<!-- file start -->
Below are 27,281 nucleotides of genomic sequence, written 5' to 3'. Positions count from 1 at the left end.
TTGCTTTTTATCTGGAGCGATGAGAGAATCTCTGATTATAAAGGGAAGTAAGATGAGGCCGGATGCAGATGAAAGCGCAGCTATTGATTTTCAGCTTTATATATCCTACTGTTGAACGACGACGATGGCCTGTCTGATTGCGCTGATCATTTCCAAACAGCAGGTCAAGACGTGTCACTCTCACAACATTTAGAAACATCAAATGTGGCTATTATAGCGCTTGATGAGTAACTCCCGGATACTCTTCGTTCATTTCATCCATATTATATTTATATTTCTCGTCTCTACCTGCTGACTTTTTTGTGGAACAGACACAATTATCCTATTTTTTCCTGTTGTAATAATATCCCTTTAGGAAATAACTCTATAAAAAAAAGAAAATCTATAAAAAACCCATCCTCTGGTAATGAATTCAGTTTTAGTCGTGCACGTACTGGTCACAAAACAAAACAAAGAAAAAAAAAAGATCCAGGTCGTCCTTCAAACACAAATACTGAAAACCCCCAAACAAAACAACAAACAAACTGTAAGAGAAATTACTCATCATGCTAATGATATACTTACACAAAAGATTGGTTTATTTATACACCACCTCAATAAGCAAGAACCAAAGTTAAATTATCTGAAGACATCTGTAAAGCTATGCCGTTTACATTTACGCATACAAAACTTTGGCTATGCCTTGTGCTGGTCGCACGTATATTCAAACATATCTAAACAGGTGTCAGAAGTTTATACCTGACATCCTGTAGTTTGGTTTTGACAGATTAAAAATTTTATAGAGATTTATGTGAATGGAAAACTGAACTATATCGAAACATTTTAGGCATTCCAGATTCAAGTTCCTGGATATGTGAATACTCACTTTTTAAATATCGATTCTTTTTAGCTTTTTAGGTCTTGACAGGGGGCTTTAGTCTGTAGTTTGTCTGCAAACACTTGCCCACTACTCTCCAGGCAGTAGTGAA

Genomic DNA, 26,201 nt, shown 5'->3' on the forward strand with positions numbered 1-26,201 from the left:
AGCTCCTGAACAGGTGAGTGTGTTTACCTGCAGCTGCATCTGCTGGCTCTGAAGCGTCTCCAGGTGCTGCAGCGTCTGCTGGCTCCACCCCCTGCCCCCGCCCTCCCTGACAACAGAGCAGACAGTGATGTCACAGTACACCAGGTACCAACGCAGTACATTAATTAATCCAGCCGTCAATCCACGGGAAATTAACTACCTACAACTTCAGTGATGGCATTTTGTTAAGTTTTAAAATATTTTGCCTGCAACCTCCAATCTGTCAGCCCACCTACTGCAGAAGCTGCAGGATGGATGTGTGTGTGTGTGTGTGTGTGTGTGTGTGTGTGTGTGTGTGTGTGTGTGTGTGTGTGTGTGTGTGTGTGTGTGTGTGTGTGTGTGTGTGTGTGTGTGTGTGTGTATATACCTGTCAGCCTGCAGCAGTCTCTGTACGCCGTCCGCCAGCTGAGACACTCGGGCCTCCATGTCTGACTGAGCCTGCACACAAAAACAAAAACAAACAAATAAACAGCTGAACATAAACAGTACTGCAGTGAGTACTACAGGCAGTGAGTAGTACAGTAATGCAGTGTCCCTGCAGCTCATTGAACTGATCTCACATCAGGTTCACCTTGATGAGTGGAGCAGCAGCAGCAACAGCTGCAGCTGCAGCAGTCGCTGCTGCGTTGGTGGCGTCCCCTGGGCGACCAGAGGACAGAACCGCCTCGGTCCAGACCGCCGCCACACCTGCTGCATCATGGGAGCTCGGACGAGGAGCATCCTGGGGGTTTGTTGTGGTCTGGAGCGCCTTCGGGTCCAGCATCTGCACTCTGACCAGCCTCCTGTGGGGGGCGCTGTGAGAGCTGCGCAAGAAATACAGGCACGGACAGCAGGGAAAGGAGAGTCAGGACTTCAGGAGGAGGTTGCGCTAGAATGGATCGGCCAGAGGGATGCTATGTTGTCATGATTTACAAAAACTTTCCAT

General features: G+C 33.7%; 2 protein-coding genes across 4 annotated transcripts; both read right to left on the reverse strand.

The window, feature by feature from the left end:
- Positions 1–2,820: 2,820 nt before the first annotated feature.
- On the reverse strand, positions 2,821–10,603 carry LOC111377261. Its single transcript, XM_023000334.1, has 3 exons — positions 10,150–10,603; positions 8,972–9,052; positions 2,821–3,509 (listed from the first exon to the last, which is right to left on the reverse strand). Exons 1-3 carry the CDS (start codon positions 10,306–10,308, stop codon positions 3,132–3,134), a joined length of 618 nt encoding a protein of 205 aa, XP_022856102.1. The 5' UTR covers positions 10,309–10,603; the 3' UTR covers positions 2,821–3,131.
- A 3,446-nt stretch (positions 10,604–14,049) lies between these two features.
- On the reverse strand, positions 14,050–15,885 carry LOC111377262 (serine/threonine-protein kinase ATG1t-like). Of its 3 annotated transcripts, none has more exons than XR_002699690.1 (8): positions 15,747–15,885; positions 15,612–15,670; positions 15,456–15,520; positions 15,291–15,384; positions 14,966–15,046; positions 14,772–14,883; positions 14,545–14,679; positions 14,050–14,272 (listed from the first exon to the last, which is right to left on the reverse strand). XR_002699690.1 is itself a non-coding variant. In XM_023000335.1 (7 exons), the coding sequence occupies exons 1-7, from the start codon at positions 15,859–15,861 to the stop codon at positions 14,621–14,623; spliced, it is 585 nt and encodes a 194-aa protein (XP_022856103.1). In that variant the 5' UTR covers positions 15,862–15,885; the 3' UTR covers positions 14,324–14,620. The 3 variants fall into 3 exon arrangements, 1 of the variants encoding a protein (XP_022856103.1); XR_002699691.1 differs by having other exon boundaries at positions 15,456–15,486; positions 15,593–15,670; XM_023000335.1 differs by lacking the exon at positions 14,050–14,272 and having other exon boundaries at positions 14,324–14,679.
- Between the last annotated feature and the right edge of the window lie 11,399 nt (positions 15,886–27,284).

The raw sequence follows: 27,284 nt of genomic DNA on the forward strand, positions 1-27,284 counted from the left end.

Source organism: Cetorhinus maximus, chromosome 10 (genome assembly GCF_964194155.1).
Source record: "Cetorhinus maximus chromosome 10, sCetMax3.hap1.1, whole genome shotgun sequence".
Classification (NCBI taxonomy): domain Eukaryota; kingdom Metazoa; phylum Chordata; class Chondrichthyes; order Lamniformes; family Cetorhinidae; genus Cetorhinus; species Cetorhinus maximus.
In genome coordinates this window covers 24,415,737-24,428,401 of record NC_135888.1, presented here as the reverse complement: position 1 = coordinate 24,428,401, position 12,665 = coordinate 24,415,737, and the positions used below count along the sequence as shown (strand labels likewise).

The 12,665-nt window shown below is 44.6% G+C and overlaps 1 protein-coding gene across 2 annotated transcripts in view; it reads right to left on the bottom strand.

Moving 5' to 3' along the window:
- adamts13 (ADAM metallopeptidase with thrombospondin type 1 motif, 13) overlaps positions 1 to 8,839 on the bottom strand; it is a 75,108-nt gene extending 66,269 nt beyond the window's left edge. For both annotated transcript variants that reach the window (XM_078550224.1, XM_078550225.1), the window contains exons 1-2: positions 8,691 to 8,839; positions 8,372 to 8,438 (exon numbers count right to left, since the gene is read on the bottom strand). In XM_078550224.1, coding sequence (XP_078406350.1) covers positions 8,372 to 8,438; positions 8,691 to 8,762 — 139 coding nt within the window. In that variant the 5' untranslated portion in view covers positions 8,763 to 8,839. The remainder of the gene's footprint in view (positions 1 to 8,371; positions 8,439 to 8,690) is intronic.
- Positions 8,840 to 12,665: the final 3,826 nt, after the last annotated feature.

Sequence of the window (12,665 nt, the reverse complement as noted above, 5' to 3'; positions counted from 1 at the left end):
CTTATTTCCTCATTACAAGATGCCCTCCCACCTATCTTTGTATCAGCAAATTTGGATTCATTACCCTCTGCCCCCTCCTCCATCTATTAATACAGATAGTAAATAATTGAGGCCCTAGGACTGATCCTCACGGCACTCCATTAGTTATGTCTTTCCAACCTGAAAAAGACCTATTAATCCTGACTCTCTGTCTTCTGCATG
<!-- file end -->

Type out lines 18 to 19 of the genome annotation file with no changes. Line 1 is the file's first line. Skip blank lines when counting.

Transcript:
Moving 5' to 3' along the window:
- adamts13 (ADAM metallopeptidase with thrombospondin type 1 motif, 13) overlaps positions 1 to 8,839 on the bottom strand; it is a 75,108-nt gene extending 66,269 nt beyond the window's left edge. For both annotated transcript variants that reach the window (XM_078550224.1, XM_078550225.1), the window contains exons 1-2: positions 8,691 to 8,839; positions 8,372 to 8,438 (exon numbers count right to left, since the gene is read on the bottom strand). In XM_078550224.1, coding sequence (XP_078406350.1) covers positions 8,372 to 8,438; positions 8,691 to 8,762 — 139 coding nt within the window. In that variant the 5' untranslated portion in view covers positions 8,763 to 8,839. The remainder of the gene's footprint in view (positions 1 to 8,371; positions 8,439 to 8,690) is intronic.